Do you practice playing pool by yourself in that infinite quest for personal perfection in the game—or at least as much perfection as you personally can achieve, knowing that each individual has different abilities and strengths?
You may want to try this practice game I created for myself because I don’t like drills—hate them, in fact.
I was recently practicing by myself, setting up shots and executing them, and kind of bored with the same old routine, so I created a game one can practice by oneself: The Pool Matrix.
What it’s about is setting all 15 balls, not touching one another, with perhaps a few on the rails; then, you take ball in hand and begin your run. When you’re done running off all 15, you leave the cue ball where it lays, place all 15 balls on the table again, and continue your run. And you continue in this way until you miss.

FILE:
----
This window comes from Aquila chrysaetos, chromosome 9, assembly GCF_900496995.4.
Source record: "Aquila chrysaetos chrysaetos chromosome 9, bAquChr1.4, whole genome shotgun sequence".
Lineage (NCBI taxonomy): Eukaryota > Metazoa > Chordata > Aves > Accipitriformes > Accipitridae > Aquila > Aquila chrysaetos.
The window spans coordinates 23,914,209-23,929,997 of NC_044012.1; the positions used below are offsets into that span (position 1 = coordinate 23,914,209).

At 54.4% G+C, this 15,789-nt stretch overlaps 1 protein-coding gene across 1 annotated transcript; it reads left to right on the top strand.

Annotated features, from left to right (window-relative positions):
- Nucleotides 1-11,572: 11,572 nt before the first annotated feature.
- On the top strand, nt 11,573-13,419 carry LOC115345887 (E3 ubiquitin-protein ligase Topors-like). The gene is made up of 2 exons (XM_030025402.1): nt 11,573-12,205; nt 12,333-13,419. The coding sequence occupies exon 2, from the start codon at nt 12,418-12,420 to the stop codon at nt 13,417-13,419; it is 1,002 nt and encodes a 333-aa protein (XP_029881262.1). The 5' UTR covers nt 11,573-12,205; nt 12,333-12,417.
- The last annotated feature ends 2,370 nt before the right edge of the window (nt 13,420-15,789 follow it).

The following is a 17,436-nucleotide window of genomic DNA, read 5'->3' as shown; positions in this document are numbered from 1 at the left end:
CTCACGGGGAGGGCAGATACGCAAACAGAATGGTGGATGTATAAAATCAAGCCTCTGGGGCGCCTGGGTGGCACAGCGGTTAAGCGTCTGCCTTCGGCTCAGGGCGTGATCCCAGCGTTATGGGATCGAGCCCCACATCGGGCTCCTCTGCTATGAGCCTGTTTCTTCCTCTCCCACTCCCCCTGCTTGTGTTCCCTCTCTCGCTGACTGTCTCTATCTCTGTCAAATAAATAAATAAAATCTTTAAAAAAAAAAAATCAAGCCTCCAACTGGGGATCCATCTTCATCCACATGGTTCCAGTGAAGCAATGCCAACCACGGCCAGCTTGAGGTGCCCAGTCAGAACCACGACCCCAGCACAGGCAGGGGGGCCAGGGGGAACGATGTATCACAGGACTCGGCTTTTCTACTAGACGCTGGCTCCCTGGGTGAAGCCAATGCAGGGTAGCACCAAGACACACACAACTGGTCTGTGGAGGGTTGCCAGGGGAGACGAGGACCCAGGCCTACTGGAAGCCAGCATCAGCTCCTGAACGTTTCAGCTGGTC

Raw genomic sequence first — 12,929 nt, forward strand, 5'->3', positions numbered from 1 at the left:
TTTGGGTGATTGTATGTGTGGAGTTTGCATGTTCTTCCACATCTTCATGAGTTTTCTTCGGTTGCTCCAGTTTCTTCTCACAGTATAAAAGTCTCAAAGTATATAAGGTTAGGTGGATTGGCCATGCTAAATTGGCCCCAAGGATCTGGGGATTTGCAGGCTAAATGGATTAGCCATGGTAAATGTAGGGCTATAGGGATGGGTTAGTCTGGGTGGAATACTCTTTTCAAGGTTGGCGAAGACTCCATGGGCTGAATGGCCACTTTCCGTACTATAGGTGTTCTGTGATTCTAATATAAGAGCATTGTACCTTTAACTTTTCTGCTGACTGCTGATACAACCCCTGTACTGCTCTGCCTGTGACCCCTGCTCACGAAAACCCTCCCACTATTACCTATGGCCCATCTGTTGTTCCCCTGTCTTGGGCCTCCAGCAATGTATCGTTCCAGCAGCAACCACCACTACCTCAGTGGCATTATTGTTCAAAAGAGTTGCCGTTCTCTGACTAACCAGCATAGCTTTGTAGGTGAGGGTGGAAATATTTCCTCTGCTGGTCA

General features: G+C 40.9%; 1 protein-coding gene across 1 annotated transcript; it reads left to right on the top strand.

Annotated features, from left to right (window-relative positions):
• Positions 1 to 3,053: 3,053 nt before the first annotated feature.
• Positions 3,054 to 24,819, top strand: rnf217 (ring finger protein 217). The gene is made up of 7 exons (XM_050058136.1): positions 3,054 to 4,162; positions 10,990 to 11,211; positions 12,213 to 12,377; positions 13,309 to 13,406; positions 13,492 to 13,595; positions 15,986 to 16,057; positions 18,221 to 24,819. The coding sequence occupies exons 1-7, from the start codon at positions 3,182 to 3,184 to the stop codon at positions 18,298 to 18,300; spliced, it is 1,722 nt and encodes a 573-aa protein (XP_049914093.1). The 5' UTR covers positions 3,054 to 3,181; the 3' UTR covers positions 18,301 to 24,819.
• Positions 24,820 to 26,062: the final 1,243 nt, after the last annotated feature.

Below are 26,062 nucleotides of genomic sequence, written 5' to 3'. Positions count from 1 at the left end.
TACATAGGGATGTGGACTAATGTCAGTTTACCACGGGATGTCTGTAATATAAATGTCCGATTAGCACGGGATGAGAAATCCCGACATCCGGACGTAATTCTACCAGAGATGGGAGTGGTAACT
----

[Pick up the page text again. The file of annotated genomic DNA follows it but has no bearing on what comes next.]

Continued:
Playing position, you don’t want to run into other balls; pros and advanced players can play that if they run into an object ball with the cue ball, their run ends.
Having created the game, I began to play it a bit, and found that I really enjoyed it. And it isn’t as easy as I figured it to be. After about 10 times playing the game now, my high run is 62.
I assert here that, having played this just a few times, it has already improved my game. Additionally, it’s a great stroke workout because you find yourself shooting so many shots in a short time that your stroke becomes “grooved in,” as they say.
It’s a great game, too, if you like the feeling of pocketing balls, which I love, and pocket billiards are my favorite games (I can’t understand a table without balls myself, but I still respect the game.)
In my mind’s eye, I see a million pool players worldwide getting better, becoming more consistent in the game, and enjoying themselves at the same time playing The Pool Matrix! Perhaps I’m just delusional, but at any rate, I know I’ve benefitted from it already, for what that’s worth.
Also, I came up with a ranking system for the game:
“D” players would have a high run of 1-25.
“C” players would have a high run from 26-45.